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Rajappan Vs. Natesan and anr. - Court Judgment

LegalCrystal Citation
SubjectProperty
CourtChennai High Court
Decided On
Case NumberAppeal Against Order No. 236 of 1971
Judge
Reported inAIR1973Mad469; (1973)2MLJ107
ActsCode of Civil Procedure (CPC), 1908 - Order XLI, Rules 27, 27(1) and 28
AppellantRajappan
RespondentNatesan and anr.
Cases Referred and Annamalai v. Narayanaswami Pillai
Excerpt:
- - the reception of the additional evidence would, therefore, have to be considered under clause(b). the plaint itself refers to this as a material part of his evidence and it may be that the plaintiff failed to mark it because the original deed had been filed in the prior suit. as for adverse possession, the learned subordinate judge will have to be satisfied that such additional evidence will be justified under the provisions of order xli, rule 27 c......court dismissed the suit. on appeal filed by the plaintiff by his power of attorney agent, the learned subordinate judge remanded the suit. the main basis for the remand was that an additional document was filed at the appellate stage. this was a copy of a mortgage deed of 1928. in the plaint itself, it was stated that in that mortgage of 1928 the property involved in the present suit was also one of the items which were mortgaged. that was relied upon as a piece of evidence to show that the plaintiff had title to the property in 1928 and that he was in possession. under these circumstances, one would have expected him to have filed a registration copy of this mortgage deed in the trial court itself and adduce necessary evidence to show that the suit property was also one of the.....
Judgment:
ORDER

1. This is an appeal by the first defendant against an order of remand. The suit was for declaration of title and injunction or in the alternative for declaration and possession. The trial Court dismissed the suit. On appeal filed by the plaintiff by his power of attorney agent, the learned Subordinate Judge remanded the suit. The main basis for the remand was that an additional document was filed at the appellate stage. This was a copy of a mortgage deed of 1928. In the plaint itself, it was stated that in that mortgage of 1928 the property involved in the present suit was also one of the items which were mortgaged. That was relied upon as a piece of evidence to show that the plaintiff had title to the property in 1928 and that he was in possession. Under these circumstances, one would have expected him to have filed a registration copy of this mortgage deed in the trial Court itself and adduce necessary evidence to show that the suit property was also one of the items mortgaged. But the copy of the mortgage deed was not marked in the trial Court. It was tendered at the appellate stage saying that by inadvertence the plaintiff had omitted to mark it. The learned Subordinate Judge admitted this evidence under Order XLI, Rule 27(1)(c). In my opinion, however, that provision may not apply. The learned Subordinate Judge does not find that without the help of this document he could not pronounce a satisfactory judgment on the evidence actually available, and there is no substantial cause. The reception of the additional evidence would, therefore, have to be considered under clause(b). The plaint itself refers to this as a material part of his evidence and it may be that the plaintiff failed to mark it because the original deed had been filed in the prior suit. It is an important document according to the plaint and hence I am disinclined to disagree with the discretion of the learned subordinate Judge to give an opportunity to the plaintiff to adduce further evidence with reference to this document. But it will have to be on heavier terms than those imposed by the learned Subordinate Judge. The only penalty imposed by him is that the plaintiff should bear the costs of suit of the first defendant in the trial Court upto the stage irrespective of the result of the suit. I would go further and direct the plaintiff to bear the costs of the first defendant in the lower appellate Court also, irrespective of the result of the appeal.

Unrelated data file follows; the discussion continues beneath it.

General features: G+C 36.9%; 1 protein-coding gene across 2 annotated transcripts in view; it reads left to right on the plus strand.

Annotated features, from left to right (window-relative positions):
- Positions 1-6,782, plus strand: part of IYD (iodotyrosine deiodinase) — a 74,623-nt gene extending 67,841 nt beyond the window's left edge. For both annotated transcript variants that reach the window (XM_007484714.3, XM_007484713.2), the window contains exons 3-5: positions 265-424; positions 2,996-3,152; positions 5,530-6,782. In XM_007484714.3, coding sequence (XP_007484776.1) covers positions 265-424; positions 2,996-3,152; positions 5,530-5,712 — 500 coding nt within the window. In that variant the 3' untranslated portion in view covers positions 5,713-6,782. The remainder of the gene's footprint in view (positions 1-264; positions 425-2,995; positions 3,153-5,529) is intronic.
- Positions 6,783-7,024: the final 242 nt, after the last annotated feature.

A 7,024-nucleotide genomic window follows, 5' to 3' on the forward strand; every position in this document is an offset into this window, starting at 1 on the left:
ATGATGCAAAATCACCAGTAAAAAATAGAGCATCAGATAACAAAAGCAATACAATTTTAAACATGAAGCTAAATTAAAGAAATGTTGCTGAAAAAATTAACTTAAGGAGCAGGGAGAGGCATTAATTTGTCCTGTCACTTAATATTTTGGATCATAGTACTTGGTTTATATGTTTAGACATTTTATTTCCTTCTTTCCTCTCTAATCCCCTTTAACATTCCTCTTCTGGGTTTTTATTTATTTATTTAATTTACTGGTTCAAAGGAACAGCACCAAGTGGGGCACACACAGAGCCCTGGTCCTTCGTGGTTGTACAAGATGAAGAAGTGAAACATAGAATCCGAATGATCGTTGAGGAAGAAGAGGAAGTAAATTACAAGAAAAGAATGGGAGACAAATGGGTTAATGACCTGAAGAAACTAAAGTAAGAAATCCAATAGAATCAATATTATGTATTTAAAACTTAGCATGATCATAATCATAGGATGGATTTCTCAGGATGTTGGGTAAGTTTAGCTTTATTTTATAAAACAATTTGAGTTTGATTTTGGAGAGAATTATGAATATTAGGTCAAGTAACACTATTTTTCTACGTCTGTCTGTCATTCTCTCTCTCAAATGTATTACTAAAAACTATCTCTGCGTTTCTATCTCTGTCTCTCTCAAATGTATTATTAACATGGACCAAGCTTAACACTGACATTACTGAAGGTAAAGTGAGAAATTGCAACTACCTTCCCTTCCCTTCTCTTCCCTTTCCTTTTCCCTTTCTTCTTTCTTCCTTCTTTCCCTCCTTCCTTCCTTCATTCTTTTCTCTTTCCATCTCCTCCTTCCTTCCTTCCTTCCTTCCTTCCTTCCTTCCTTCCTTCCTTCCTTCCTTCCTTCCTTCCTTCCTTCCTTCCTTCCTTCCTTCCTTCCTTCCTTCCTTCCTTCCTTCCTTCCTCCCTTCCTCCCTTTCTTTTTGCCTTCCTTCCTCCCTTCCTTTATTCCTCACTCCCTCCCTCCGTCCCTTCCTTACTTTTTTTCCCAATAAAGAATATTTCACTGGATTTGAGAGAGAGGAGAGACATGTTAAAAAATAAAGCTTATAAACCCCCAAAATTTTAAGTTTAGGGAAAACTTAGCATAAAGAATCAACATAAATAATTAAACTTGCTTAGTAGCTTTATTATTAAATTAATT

2. The reception of the additional evidence, however, will not justify an order of remand. The appellate Court will have to keep the appeal on file and dispose it of, after taking the additional evidence either itself or directing the trial Court to take the additional evidence under Order XLI, Rule 28, C.P.C. This has been pointed out in a number of decisions for instance in Telikicherla Kandala Sri Manarayana Charyulu v. Koyal Kandadai Bhavanacharyulu : (1948)1MLJ336 Kanjur Sri Agneswaraswami Devastanam by its Superintendent Chithiah Mudaliar v. Govinda Pandithan : (1948)2MLJ413 Sowdammal alias Sundarammal v. Veerammal : (1970)1MLJ205 and Annamalai v. Narayanaswami Pillai : AIR1972Mad316 . The learned District Munsif considered the evidence available before him and came to some conclusion. There is no finding by the learned Subordinate Judge that his decree has to be set aside. Accordingly, the order of remand is set aside and the learned Subordinate Judge is directed to keep the appeal on his file and dispose it of according to law and in accordance with the observations in this judgment. The copy of the mortgage deed may be admitted, because the original was filed in the previous suit, and evidence may be permitted to be adduced, just to show the identity of the property, that is to say, that the suit property was one of the items mortgaged in 1928, and that the plaintiff was in possession. As for adverse possession, the learned Subordinate Judge will have to be satisfied that such additional evidence will be justified under the provisions of Order XLI, Rule 27 C.P.C. and I do not wish to say anything about it at this stage.

3. The parties will bear their own costs in this appeal.

4. Order accordingly.


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